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What is the Meaning of Life

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Lesson 18 of 208
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Is God a Personal Being?

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WHAT IS THE MEANING OF LIFE? Program 18 Is God a Personal Being? by Ernest O’Neill

What is the meaning of life? What we’ve been saying is that there must be meaning in life, because there is so much meaning in our natural world that surrounds us. You get up at a certain time each morning because the sun rises at a certain time each morning, and all our business activities, and our vocational and professional activities are based on the fact that sunlight will come at a certain time in the winter and a certain time in the summer and that we will be able to do certain things. All our street lighting is based on the fact that we are able to foretell when we will need the lights on in the streets, and when we won’t.

But beyond that, you and I are such intricate, complex mechanisms ourselves. Our bodies are amazing combinations of over 500 muscles that operate in perfect harmony through each other, and over each other and across each other to achieve the computerized, complex activities that we perform every day. When you examine the complex activity of muscle that is needed just to pick up a pencil, you realize that the computerized calculations that are needed to bring that off would baffle even our best microcomputers.

So, wherever we look in our world, we see that there is evidence of meaning and purpose and design. Any mumbling of generalizations about laws of gravity or survival of the fittest, or evolution simply beg the question, “Who, or what or what force or what power originally designed these laws and programmed these things so that they operate in such a complicated, and yet such an orderly fashion?”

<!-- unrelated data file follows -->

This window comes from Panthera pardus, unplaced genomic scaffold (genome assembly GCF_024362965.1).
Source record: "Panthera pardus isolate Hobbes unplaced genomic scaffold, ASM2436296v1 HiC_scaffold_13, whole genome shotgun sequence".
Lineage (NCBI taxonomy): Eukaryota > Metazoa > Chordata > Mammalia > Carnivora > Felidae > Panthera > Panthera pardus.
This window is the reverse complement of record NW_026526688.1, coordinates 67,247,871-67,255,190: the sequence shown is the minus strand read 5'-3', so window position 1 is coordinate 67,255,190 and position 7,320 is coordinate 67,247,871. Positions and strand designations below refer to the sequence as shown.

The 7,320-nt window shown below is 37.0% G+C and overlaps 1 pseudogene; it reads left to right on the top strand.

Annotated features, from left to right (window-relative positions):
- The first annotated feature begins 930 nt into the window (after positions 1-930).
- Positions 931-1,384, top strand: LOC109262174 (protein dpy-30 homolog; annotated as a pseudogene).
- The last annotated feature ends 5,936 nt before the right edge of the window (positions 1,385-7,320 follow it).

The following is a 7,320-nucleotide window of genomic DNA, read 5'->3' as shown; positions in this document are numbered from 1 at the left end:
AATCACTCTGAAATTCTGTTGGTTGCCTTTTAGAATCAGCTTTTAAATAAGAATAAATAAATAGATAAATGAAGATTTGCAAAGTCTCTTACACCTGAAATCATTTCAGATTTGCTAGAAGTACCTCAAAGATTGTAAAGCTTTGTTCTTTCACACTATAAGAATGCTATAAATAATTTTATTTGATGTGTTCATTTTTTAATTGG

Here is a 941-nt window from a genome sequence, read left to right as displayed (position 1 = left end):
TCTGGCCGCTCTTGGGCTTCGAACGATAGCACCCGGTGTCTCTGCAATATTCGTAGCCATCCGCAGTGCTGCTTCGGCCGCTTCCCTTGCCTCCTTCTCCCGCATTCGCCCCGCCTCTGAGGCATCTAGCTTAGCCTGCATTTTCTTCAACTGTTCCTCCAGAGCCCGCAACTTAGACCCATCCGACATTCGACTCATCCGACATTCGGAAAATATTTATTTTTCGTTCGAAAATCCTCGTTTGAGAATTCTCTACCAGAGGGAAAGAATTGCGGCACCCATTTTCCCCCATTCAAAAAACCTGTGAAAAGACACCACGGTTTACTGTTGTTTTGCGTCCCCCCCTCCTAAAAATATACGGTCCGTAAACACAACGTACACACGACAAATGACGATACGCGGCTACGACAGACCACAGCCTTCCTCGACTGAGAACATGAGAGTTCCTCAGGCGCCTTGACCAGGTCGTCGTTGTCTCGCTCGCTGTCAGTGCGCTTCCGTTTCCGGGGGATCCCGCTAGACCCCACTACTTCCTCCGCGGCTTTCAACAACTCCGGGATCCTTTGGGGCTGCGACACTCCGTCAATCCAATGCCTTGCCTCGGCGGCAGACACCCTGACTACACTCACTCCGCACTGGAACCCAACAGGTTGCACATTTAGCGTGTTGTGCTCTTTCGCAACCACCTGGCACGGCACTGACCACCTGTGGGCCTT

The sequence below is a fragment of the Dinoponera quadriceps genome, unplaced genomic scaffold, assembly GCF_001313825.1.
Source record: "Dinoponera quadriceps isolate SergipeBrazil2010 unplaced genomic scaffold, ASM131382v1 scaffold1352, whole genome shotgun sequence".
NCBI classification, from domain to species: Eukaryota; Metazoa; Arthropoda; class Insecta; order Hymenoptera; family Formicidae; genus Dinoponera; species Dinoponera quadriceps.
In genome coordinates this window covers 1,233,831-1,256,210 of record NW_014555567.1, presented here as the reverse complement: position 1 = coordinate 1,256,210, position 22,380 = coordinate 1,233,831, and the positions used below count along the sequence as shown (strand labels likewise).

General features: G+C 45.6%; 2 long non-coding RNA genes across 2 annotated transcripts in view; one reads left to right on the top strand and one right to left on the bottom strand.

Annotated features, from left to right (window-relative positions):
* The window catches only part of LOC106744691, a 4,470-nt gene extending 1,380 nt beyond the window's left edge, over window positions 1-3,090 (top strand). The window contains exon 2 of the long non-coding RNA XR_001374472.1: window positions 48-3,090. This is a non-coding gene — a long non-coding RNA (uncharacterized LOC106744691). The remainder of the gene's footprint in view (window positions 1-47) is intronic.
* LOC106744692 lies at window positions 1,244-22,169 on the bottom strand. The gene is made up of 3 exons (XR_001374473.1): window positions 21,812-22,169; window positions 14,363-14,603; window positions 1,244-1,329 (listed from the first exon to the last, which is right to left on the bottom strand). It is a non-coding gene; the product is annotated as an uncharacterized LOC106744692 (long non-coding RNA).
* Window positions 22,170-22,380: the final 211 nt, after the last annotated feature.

Of course, what we’ve been saying is that the greatest intellects of our generation feel the same way. Einstein himself said that he regarded the great Intellect behind the universe as the God that he worshiped — the great Intellect that produced the design that he is able to perceive with his “frail and feeble mind”.

Darwin himself ended “The Origin of Species” by saying, “There is a grandeur in this view of life, with its several powers, having been originally breathed by the Creator into a few forms, or into one.” Our great intellects down through the years have all come to the same conclusion: this thing did not come about by chance. This was not the result of time plus chance. This was not the result of some unplanned, undirected explosion. This whole universe and we ourselves are the product of a mind and an intellect like our own. In other words, they’ve said if a billiard ball is rolling across the billiard table, you have to search for the cue that struck it to cause its momentum. Or, you have to search for the other billiard ball that struck it, to cause its momentum. But there has to be a cause.

There has to be a cause to produce the effect that we see. In other words, if you see somebody catapulting out of a door, you immediately think to yourself, somebody must have thrown him pretty forcefully through that door. We immediately look for a cause to explain each effect. Now that’s the way our normal world works and we cannot stop thinking that way when we come to consider the most important of all cosmic questions; that is, “Where did the world come from?”

The mind naturally concludes that there had to be a sufficient cause for this complicated, carefully designed order that we see in our universe. Some people have said, “Well, I mean there can be an infinite regression of causes.” Well, the mind just boggles at that. The mind tends to respond, “Forget that, buddy! Infinite regression of causes…” What I’m saying is that there has to be a first cause. There has to be some first cause that originally thought the whole thing out. There must be some cause that created the infinite series of causes, if you like, and all the second causes, all the secondary causes and the third causes. There must be some first cause that originated